US 20020187437 A1
A development method in a micro-lithographic process uses a surfactant to overcome the hydrophobic nature on the surface of a photo-resist layer. A developer mixture formed by mixing a developer with a surfactant is used for developing the photo-resist layer. Instead of mixing with the developer, the surfactant may be used to cover the surface of the photo-resist layer before developing. Alternatively, the surfactant can also be applied to the photo-resist layer after it has been developed into a photo-resist pattern.
1. A development method for processing a photo-resist layer deposited on a wafer, said photo-resist layer having a portion exposed by a light source, said development method comprising the steps of:
distributing a developer over said said photo-resist layer;
developing said photo-resist layer and removing the light exposed portion of said photo-resist layer to form a photo-resist pattern;
rinsing said photo-resist pattern and said wafer with purified water;
covering said photo-resist pattern with a surfactant; and
drying said wafer by spinning said wafer to remove water drops on the surface of said wafer.
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 This is a division of U.S. application Ser. No. 09/880,229, filed Jun. 12, 2001.
 The present invention generally relates to a micro-lithographic process in semiconductor manufacturing, and more specifically to a development method in the micro-lithographic process for transferring VLSI design patterns to a wafer.
 In most of the processing steps for manufacturing a semiconductor device structure, the micro-lithographic process has been used to transfer design patterns for various semiconductor layers and thin film layers. Defining areas for adding dopants also relies on the micro-lithographic process. Whether the device integration in the semiconductor industry can be moved towards a smaller line width depends on the progress of the micro-lithographic technique. Therefore, the micro-lithographic process plays a very important role in manufacturing multi-function and highly integrated semiconductor devices.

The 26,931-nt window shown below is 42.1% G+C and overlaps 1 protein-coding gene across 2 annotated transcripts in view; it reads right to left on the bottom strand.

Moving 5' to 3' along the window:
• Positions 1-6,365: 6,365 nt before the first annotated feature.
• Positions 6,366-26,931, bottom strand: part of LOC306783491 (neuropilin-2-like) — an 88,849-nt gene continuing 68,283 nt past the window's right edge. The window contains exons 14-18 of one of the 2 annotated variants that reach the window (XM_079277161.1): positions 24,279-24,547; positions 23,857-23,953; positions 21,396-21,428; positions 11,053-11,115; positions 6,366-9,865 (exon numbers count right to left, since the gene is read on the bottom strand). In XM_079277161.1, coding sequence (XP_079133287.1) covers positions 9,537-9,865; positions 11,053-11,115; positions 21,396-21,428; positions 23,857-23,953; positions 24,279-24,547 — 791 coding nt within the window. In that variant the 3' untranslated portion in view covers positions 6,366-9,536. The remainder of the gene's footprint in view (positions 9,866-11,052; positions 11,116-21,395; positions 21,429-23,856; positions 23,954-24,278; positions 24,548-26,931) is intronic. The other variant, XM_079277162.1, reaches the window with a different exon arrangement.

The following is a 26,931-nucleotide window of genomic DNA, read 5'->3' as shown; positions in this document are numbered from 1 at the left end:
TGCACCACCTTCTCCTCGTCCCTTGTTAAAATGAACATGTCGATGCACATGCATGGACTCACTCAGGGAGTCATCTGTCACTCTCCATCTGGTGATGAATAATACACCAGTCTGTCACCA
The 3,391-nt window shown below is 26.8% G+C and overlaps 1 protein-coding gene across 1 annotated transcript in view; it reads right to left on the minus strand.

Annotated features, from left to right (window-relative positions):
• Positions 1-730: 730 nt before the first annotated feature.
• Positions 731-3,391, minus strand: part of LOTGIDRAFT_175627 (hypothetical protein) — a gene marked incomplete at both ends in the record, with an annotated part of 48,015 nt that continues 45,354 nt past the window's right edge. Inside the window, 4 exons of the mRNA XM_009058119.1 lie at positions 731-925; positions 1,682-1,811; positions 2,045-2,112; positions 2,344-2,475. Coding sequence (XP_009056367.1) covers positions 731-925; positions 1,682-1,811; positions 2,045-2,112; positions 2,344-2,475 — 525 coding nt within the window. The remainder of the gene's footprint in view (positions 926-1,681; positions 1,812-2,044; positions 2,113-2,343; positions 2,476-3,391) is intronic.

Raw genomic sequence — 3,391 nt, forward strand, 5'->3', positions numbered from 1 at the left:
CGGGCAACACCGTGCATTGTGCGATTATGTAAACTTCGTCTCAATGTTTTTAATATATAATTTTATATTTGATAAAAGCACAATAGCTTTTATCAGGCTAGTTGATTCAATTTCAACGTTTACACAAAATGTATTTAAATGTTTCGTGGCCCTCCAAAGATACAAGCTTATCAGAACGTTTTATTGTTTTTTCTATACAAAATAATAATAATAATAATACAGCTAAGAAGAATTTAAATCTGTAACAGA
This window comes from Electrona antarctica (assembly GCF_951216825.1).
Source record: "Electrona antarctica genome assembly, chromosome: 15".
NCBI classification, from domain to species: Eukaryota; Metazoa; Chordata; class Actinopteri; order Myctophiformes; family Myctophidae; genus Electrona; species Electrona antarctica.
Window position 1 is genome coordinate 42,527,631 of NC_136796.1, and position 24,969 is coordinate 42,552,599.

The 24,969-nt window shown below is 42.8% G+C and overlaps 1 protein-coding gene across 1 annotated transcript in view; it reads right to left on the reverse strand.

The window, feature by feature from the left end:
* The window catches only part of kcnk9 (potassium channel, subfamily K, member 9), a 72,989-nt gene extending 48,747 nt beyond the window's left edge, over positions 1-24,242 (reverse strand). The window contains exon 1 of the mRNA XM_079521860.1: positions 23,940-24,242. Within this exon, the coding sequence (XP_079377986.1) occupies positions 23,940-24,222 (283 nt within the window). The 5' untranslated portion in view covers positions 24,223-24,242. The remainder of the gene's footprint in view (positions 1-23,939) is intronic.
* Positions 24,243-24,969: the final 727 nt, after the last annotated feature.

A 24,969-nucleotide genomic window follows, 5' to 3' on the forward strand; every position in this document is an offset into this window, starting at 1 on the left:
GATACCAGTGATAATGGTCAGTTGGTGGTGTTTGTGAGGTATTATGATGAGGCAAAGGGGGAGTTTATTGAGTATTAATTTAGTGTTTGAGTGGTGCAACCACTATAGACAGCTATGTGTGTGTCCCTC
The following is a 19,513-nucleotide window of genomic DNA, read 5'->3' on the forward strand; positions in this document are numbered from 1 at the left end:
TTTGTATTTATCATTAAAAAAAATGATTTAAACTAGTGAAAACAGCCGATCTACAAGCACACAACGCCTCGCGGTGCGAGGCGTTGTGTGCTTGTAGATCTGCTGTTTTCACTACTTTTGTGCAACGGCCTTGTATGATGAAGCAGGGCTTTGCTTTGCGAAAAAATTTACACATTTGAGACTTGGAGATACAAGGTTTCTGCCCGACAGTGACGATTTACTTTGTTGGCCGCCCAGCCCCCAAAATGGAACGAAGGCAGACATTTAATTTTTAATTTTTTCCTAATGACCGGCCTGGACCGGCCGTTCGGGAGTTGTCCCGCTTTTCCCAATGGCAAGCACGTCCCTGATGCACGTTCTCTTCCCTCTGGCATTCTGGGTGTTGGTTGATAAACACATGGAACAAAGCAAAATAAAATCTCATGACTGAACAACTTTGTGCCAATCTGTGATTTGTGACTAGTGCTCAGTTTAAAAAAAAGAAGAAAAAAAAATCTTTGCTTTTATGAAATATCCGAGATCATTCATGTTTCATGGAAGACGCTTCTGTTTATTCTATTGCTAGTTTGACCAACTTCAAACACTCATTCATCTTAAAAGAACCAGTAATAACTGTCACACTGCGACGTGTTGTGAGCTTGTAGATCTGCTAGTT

In the micro-lithographic process, essential materials include photo-mask, photo-resist, developer and cleaning solution. Photo-resists can be classified as positive and negative. The materials used in a positive photo-resist are novolak, sensitizer such as photoactive compound (PAC), additive and solvent. When a sensitizer is exposed to light, a nitrogen gas is generated and the sensitizer reacts with water to form carboxylic acid which can be resolved in an alkali solvent. Therefore, the exposed area in a photo-resist layer can be resolved in a developer. When the exposed area is removed by the developer, the design pattern is transferred to the photo-resist layer on the wafer.
 A negative photo-resist contains a phenol based material. If a negative photo-resist is exposed to a light source, a nitrogen gas is generated to form an active mobile base that establishes a bridge structure to connect ring-typed resins. The active mobile base can not be resolved in a developer. Because of the swelling effect of a negative photo-resist, the resolution of transferred patterns is reduced. Therefore, positive photo-resists are usually used in the semiconductor industry in order to achieve higher resolution in the transferred patterns. In addition, a light source of a shorter wavelength has to be used to get sharper contrast and fine lines. For example, i-line with a wavelength of 365 nm is used in a 0.25 urn design rule. Deep UV with a wavelength of 248 nm is used in a design rule between 0.15 um and 0.25 um.
 With reference to FIGS. 1A-1E, the method of a conventional development process comprises the following steps:
 1. Providing a wafer 102 seated on wafer holder 101 and coated with a layer of photo-resist 103 that have been exposed to a light source by means of a photo-mask;
 2. Covering the photo-resist layer 103 with a developer 104;
 3. Resolving the portion of the photo-resist layer 103 that has been exposed to the light by distributing the developer 104 through a dispenser 105;
 4. Cleaning the surface of the wafer 102 with purified water 106 distributed from a water dispenser 107 to form a photo-resist pattern 109; and
 5. Spinning the wafer 102 to remove water drops 108 above the wafer and drying the wafer.
 The material of a photo-resist layer comprises primarily the structure of a polymer that is non-polar and hydrophobic. Because of the hydrophobic nature, the surface of the photo-resist layer is subjected to defect formation. When the surface of the wafer is patterned for contact holes, the exposed area is very small and the hydrophobic effect due to the large unexposed area becomes more severe.